We Thank and Celebrate these Young Leaders on International Youth Day 2019

At EAI, we know that youth are essential leaders and partners in finding solutions to the issues they face in the world today. They must be fully engaged in their own social development, forging their own paths and building a peaceful future.


At Equal Access International, we know that youth are essential leaders and partners in finding solutions to the issues they face in the world today. They must be fully engaged in their own social development, forging their own paths and building a peaceful future.

On August 12, 2000, the UN Security Council Resolution on Youth, Peace, and Security designated this day to acknowledge the urgent need to engage young peacebuilders in promoting peace and countering extremism.

On this International Youth Day and all days, we support our youth and thank them for their efforts and successes. Read about some of our young partners below…


This is Ashley Dejarme. As a Mindanaoan in southern Philippines, she has lived her entire life surrounded by conflict and violence, caught between the actions of separatists, communists, clan militias, and criminal groups.

I am a student, a youth, an idealist, a Mindanaoan, and fortunate enough to be a Peace Promotion Fellow.

Peace Promotion Fellows are young messengers who receive support and mentoring from our staff to provide powerful alternative narratives that prevent and overwhelm the influence of violent extremism.  They are partnered with local organizations and receive a stipend to implement their Peace Projects, which are awarded through a competitive process.

Ashley’s project is the Peace Education Symposium, which focuses on raising awareness for students and young people and ensuring inclusivity for the all the people of Mindanao. To her, peace fellows are people who want to change social norms, people who are tired of conflict, of fear, and of violent extremism in their communities. They are people who have imagined a better Mindanao and want to contribute to a peaceful future.


This is Musa Ishiaku Gwary, one of our Peace Promotion Fellows from Maiduguri, Borno State, Nigeria. For his Peace Project, he set out to document daily life in Borno and some neighboring states.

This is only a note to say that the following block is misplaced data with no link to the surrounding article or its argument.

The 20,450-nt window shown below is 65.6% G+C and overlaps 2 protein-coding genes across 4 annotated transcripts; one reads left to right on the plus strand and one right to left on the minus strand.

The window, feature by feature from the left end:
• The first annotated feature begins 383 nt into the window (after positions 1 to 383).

Armed with high quality digital cameras, recording equipment, and plenty of energy, he has photographed and interviewed shopkeepers, school children, security personnel, and internally displaced persons, showcasing the resilience of people affected by the insurgency. Musa advocates for peaceful coexistence among youth in Nigeria using photography as a tool.


Our Voices for Peace (V4P) project supports community leaders and amplifies their alternative narratives through high-impact media programming in Mali, Chad, Burkina Faso, Niger, and Cameroon. Since the early 2000s, violent extremism has become endemic to parts of the African Sahel and West Africa, where tens of thousands of people have been killed, caught in the violence between extremist groups and state-led counterinsurgency campaigns. The regional conflicts and resulting humanitarian crises have displaced millions within and across national borders.

“Je m’engage” has become a rallying cry for V4P staff as well as those touched by their efforts and activities. Being actively engaged with your community means that no one is overlooked, no one is victimized, and everyone always has a support system nearby.

This young man reaches out to people he’s never met to learn about their lives. Building networks and making new acquaintances is only one way young people are working to build peace and counter extremism.

What actions can I take as a youth in bringing change to my community?

Alarmed and dismayed by the prevalence of violent extremism in his community and feeling that young people are being ignored as potential movers in transforming societies, Lo has decided to take the lead in empowering and training peace volunteers. Using strategies he has learned in capacity building and community organizing and involvement, he is working with his fellow youth to create a whole generation of peacebuilders. Lo has also started using social media platforms to reach a wider range of target communities.


Garissa County has a long history of unrest and violence, vulnerable to the ebb and flow of conflict in neighboring Somalia. It gained global notoriety following the al-Shabaab attack that claimed the lives of 148 people at Garissa Uniersity in April 2015.

Fora Habiba Sharamo attended one of our recent Tech Camps and learned that youth are important partners and leaders who can shape a better future.

Now armed with the knowledge, confidence, and skills to relay messages of peace via social media platforms and in person, these youth leaders are engaging with others and are helping to change the path of Garissa County.

I feel so empowered, so confident to talk about violent extremist organizations. Before the training, I could not even talk in front of people, but now I can deliver my messages.

The original version of this post appears in Exposure.